Any beneficiary can apply for the Fara’id Order at the Syariah courts. It is not necessary for a PR to apply for the Fara’id Order. It can be applied for at any time. There is no legal necessity for it to be obtained prior to applying for the Probate/LA. There never has been.

Despite that, over these last few years, I understand there are some Registrars who insist on it for no good reason. I disagree with this additional unnecessary bureaucratic requirement when applied without cause.

For the great majority of undisputed estates, there is no need for it. Not every case requires it. A majority of uncontested ones do not. As I said earlier, there is no statutory legal requirement for it anywhere. There is no religious injunction either that says a Fara’id Order must be applied for before the Probate/LA is applied for.

Imposing such a requirement adds unnecessarily to the cost of applying for a Probate/LA. It delays the process because of the need to apply for a Fara’id Order in the Syariah courts. Most times, everyone knows everyone and the estate is modest. It is common for beneficiaries to have full-time jobs and be busy with their lives. Sometimes beneficiaries collectively agree for the Fara’id distribution not to apply and agree to their own arrangement instead. They can do this on the basis of takharuj.

The courts ought to be empathetic to the general public’s experience and consider ways to make the process simpler and affordable for them instead of more tedious and costly. There needs to be discernment in requiring a Fara’id Order for a Probate/LA application. The administrator can always obtain one on their own later if they feel the need to.

So when should a Fara’id Order be applied for? When a family has a vigorous dispute about the estate and each other’s entitlement to it. A highly contentious and emotionally charged type of case. The Fara’id Order is to provide legal cover for the PR in how he goes about administering and distributing the estate. If there is any dispute, he can fall back on the Fara’id Order to justify his distribution of the portions, assuming he did it correctly.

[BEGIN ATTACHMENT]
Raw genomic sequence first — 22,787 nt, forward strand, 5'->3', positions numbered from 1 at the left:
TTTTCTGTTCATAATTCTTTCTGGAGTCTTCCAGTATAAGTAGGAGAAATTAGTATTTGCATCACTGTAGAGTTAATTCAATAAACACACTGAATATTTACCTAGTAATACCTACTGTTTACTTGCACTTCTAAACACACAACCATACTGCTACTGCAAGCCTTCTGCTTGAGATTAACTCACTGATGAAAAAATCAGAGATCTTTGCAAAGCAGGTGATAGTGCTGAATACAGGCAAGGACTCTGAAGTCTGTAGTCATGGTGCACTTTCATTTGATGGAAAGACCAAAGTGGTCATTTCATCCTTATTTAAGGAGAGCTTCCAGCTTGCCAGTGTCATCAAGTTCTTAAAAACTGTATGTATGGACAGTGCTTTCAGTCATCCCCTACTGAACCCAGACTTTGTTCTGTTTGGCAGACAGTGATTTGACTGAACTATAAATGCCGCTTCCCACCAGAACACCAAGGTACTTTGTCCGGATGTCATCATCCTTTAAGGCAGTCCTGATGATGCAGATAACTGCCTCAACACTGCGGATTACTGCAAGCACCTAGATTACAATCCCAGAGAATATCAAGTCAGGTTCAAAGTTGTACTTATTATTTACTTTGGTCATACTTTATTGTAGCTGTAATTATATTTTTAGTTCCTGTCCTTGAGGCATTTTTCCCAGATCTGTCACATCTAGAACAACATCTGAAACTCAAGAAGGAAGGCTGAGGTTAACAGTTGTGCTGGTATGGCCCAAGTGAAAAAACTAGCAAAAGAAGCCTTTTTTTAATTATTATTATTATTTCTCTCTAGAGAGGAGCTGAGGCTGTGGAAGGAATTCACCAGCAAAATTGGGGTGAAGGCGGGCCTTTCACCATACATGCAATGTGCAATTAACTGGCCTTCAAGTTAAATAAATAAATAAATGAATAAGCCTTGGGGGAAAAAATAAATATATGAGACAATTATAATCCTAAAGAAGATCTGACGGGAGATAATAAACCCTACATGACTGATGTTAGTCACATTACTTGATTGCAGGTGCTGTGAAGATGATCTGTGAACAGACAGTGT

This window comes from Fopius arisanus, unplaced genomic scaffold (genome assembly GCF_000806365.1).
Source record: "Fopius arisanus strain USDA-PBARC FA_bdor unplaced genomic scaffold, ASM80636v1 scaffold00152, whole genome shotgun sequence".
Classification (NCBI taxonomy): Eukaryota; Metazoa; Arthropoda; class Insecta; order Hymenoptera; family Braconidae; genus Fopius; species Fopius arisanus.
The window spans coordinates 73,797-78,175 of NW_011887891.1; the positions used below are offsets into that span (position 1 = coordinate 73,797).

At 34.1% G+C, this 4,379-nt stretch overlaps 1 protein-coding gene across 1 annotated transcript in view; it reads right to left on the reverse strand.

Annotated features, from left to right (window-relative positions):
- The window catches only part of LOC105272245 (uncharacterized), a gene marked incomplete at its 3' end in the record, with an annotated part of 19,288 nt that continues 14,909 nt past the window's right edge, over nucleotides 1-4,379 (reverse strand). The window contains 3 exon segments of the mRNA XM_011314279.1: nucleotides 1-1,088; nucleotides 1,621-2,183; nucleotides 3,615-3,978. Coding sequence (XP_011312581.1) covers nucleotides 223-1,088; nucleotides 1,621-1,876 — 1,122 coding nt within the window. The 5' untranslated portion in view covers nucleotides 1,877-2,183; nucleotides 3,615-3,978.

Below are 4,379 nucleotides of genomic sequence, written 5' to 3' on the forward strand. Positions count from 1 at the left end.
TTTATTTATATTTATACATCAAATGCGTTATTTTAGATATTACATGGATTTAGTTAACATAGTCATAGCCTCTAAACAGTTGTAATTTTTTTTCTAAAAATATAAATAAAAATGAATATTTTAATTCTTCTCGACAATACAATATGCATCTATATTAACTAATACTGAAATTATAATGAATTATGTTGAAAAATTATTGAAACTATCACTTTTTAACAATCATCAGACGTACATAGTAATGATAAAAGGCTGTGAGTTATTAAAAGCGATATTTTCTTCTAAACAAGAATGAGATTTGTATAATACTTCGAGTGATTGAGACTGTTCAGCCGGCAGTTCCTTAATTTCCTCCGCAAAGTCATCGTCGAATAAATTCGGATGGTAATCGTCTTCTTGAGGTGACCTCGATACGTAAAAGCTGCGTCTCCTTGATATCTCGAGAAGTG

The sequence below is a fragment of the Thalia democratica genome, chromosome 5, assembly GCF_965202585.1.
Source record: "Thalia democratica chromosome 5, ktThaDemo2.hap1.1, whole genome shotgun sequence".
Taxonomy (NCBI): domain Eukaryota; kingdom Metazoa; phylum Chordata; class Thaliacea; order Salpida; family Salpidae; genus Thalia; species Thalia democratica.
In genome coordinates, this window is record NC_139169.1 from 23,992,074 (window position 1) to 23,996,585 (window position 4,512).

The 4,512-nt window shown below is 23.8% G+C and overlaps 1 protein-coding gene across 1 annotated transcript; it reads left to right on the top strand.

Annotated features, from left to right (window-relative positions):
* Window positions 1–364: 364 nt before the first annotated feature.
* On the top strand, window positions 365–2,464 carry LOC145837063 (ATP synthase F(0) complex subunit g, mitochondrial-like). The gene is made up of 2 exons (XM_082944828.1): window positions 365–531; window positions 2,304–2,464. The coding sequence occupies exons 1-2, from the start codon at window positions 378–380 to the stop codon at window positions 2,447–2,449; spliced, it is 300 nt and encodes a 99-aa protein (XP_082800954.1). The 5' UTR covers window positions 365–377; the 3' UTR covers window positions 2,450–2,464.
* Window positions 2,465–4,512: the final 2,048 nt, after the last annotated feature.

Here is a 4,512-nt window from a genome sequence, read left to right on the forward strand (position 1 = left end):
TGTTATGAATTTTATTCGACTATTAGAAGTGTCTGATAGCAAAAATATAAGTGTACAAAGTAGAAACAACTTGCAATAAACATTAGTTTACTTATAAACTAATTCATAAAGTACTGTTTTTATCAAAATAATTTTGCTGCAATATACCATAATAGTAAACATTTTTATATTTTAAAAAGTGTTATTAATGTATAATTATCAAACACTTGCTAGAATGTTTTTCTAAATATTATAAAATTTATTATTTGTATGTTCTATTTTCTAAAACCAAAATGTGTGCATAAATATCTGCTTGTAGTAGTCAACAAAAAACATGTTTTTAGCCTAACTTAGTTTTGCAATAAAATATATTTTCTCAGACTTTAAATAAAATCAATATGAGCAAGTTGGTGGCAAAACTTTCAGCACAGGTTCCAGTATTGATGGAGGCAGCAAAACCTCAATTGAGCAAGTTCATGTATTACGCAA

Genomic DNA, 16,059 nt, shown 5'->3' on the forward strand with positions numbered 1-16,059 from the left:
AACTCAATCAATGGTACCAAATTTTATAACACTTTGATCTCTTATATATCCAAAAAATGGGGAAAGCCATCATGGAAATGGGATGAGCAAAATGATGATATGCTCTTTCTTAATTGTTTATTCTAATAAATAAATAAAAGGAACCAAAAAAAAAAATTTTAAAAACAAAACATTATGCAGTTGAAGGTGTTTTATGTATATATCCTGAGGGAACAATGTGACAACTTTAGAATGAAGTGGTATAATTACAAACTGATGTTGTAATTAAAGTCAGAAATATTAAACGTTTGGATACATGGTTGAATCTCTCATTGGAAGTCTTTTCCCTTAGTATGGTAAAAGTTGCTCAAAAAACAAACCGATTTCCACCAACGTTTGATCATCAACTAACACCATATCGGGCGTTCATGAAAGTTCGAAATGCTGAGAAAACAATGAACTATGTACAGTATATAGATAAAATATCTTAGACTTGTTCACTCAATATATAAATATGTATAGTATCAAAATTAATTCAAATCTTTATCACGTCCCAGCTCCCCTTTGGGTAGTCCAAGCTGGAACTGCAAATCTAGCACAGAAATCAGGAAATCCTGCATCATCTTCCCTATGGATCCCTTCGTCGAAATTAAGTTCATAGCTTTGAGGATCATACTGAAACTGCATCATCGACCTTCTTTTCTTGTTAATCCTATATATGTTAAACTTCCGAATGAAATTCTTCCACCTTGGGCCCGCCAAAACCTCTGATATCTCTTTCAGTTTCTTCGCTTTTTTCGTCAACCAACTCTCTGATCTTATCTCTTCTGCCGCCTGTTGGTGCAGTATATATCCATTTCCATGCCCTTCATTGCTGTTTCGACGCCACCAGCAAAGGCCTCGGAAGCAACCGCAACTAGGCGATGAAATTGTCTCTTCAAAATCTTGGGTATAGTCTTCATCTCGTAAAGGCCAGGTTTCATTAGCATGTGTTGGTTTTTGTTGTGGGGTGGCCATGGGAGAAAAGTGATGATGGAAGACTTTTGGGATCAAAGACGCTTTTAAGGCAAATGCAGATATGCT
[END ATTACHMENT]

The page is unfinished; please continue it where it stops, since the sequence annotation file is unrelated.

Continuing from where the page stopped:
It is important to appreciate that the determination of an inheritance portion by a Fara’id Order does not give the beneficiary a right to her inheritance. That right only arises upon the distribution of her portion of the estate. And distribution can only happen after the appointment of the PR. A Fara’id Order identifies, it does not bestow.

A Fara’id Order does not determine the contents of the estate. For a Muslim estate, where there is a dispute about what is or is not part of an estate is primarily determined in the Syariah courts.

This occurs when there is an action for pengesahan hibah i.e., verification of gift or harta sepencarian i.e., property acquired during the pendency of the marriage to which contribution was made either direct or indirect. These are two claims that have an impact on the estate. If in fact there was such a gift, or there was harta sepencarian due to the ex-wife or wife, those claims would reduce the value of the estate available for distribution.

To sum up, the Probate/LA has to do with the PR and his administration and distribution of an estate, Muslim or not. The Syariah courts are there to determine any dispute about the contents of a Muslim estate. The Fara’id Order certifies who the beneficiaries are and their respective portions to the Muslim estate.